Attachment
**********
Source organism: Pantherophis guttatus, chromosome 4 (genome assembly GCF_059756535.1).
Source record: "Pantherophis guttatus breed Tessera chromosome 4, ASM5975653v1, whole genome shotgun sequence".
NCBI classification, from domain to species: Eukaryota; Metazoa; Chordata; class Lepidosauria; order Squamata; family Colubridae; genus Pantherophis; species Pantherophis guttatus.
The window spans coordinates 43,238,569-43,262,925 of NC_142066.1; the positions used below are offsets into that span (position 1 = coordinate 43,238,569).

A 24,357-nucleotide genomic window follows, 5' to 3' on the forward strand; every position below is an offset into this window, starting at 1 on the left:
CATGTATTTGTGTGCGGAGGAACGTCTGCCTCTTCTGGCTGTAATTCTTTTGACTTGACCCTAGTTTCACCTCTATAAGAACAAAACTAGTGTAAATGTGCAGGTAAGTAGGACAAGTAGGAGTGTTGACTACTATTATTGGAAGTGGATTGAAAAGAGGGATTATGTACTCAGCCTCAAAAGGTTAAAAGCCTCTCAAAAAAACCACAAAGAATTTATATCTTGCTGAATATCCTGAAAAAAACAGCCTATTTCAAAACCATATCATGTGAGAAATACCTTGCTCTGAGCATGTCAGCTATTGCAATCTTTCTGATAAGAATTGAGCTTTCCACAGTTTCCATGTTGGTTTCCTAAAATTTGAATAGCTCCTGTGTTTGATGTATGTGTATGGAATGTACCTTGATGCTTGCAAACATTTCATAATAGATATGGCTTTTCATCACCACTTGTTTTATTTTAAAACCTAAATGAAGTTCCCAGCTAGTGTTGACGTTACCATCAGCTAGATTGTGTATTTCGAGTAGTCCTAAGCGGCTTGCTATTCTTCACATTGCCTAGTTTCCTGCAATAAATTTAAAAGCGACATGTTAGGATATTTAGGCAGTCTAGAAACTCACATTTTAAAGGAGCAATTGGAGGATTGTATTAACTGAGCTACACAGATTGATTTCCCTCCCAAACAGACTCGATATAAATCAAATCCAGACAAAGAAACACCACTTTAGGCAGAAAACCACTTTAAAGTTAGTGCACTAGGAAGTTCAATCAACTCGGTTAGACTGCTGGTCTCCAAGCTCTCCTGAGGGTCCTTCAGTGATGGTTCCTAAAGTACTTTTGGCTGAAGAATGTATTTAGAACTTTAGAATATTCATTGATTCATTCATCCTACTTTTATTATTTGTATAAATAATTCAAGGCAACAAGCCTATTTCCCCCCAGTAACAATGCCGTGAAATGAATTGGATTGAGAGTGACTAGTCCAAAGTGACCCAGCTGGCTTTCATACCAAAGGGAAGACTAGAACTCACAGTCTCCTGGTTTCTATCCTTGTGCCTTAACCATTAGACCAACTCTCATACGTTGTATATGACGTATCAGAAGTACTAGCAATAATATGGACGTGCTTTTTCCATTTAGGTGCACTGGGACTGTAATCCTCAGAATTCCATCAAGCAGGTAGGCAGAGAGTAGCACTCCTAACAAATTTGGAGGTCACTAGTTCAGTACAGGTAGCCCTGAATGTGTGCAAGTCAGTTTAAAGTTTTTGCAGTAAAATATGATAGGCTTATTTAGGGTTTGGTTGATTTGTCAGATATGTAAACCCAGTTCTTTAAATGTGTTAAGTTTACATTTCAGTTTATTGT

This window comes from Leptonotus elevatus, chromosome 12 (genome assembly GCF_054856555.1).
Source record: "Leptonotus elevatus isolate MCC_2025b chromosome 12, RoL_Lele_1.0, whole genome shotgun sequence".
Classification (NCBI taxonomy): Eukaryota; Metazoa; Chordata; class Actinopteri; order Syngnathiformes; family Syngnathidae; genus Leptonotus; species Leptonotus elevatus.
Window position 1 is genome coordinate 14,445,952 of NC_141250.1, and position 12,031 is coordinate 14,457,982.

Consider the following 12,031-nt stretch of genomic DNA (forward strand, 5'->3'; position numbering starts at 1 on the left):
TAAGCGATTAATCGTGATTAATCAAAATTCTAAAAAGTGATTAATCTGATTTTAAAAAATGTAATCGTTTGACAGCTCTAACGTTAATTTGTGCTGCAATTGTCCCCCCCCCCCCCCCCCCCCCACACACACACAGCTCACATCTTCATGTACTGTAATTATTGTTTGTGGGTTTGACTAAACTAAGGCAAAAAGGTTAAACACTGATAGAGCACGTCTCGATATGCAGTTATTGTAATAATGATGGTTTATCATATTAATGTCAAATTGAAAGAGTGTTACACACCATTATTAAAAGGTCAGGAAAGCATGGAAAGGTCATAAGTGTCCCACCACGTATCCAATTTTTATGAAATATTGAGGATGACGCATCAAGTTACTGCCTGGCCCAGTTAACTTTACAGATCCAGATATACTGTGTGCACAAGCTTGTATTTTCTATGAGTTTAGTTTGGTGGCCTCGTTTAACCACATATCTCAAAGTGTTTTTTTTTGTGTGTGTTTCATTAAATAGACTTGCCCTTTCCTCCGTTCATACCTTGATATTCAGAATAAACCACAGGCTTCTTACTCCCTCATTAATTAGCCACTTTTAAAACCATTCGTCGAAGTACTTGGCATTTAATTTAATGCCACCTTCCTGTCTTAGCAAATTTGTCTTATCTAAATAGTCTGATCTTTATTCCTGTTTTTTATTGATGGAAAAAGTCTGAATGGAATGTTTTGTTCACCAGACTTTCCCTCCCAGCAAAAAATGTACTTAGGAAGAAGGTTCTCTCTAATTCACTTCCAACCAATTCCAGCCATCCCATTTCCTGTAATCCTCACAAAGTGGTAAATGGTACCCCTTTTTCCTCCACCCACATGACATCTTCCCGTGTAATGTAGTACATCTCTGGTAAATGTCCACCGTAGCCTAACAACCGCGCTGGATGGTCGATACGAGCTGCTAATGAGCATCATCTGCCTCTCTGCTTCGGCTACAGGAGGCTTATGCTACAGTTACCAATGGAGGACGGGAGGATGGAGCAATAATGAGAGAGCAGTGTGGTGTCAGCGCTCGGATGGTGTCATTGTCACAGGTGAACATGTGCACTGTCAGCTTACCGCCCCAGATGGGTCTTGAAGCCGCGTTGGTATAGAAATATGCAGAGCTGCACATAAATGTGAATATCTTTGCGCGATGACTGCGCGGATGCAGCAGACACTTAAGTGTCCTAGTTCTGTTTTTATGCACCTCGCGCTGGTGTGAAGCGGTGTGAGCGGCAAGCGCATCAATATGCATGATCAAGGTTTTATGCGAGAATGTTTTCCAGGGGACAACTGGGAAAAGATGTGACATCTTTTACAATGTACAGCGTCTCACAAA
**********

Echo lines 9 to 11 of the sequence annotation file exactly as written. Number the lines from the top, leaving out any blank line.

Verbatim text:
Classification (NCBI taxonomy): Eukaryota; Metazoa; Chordata; class Actinopteri; order Syngnathiformes; family Syngnathidae; genus Leptonotus; species Leptonotus elevatus.
Window position 1 is genome coordinate 14,445,952 of NC_141250.1, and position 12,031 is coordinate 14,457,982.

Consider the following 12,031-nt stretch of genomic DNA (forward strand, 5'->3'; position numbering starts at 1 on the left):